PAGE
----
Poland and the Czech Republic are being considered for the European base of a US anti-missile shield, although opposition to the plan is rising in both countries.
The US is also considering basing interceptor missiles and radar in Bulgaria, Hungary and Turkey.
A Russian general quoted by daily newspaper Izvestia said Moscow would view the deployment of US missiles in eastern and central Europe as a security threat and would take retaliatory measures.
Yevgeny Buzhinsky, the head of the Russian defence ministry’s international military co-operation department, urged the US and its allies to refrain from unilateral action and negotiate with Moscow.
“The deployment of missile defence near the Russian borders could pose a real threat to our deterrent forces,” Buzhinsky said in the article.
“We would view that as an unfriendly gesture on behalf of the United States, some eastern European nations and Nato as a whole. Such actions would require taking adequate retaliatory measures of military and political character,” Buzhinsky said.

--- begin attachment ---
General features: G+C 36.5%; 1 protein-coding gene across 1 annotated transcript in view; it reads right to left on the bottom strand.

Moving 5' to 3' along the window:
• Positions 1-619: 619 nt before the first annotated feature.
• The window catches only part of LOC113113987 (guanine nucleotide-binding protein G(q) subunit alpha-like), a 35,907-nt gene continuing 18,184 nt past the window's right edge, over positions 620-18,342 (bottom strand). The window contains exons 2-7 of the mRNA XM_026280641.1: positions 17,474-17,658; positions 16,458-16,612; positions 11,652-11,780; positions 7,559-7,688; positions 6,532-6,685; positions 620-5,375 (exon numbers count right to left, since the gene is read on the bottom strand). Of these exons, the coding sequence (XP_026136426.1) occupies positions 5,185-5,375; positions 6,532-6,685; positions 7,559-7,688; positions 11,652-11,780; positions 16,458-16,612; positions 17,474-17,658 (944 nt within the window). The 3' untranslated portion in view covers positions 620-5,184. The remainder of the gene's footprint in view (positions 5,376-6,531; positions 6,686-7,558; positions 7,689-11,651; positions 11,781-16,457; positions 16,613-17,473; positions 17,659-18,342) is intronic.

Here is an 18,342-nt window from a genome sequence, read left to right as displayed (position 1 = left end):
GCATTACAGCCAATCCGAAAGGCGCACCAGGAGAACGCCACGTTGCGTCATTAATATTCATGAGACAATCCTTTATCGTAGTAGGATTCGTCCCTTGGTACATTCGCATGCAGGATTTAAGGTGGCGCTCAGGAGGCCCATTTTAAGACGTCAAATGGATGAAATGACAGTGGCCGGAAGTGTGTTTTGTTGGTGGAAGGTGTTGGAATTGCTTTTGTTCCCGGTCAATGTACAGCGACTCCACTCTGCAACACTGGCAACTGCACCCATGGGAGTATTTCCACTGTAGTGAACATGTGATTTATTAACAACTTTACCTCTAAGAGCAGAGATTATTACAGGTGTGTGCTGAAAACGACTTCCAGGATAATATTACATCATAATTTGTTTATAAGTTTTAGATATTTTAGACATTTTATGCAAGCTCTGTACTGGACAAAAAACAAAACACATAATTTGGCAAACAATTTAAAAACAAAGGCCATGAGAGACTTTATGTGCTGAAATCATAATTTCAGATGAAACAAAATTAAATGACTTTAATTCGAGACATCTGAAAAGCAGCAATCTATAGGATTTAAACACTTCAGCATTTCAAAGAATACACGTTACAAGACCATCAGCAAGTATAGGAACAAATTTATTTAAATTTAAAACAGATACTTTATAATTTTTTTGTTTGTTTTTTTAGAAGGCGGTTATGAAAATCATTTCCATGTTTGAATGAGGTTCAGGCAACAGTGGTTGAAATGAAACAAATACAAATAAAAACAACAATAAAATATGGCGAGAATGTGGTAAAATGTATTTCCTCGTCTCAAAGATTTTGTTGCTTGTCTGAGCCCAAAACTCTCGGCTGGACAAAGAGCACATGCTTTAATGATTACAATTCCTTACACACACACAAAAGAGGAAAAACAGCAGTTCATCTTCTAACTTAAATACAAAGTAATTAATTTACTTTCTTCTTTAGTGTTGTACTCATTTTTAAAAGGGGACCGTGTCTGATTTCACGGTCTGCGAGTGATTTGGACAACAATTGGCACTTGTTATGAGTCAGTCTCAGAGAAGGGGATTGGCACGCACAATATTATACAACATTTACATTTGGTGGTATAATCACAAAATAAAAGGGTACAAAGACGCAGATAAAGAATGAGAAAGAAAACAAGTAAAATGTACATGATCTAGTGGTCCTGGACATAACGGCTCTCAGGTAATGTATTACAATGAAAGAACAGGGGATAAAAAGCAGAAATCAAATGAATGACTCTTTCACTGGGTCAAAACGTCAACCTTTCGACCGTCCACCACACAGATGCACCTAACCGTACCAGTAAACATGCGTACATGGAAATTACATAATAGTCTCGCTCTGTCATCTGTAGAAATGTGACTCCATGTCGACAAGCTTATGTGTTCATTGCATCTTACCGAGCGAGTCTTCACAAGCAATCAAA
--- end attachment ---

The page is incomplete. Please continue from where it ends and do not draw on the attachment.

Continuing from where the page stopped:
The European site would be the first expansion outside the United States of an unproven missile defence system aimed at repelling any limited long-range missile attack from North Korea or the Middle East.
Buzhinsky would not elaborate on how Russia would respond to any deployment, but warned “a buildup of military potential near the Russian borders couldn’t strengthen European security”.
“It’s still not too late to analyse possible negative consequences of unilateral actions in the security sphere and try to avert them,” Buzhinsky wrote in the article.
“Advertising missile defence capabilities… would make these sites an attractive target for terror attacks”
Yevgeny Buzhinsky, Russian defence ministry official
“Advertising missile defence capabilities, the importance of these facilities for the United States and a strong public reaction that can be caused by their destruction would make these sites an attractive target for terror attacks,” he said.
The US missile defence system employs radar to detect enemy missile launches and guide interceptors to their targets.
The command centre is based in the southwestern US state of Colorado, and interceptor missiles are located in Alaska and at Vandenberg air base in California.
General Henry Obering, the head of the US missile defence agency, said last month that he expected to make recommendations in a matter of months on where to position the missiles and radars in Europe.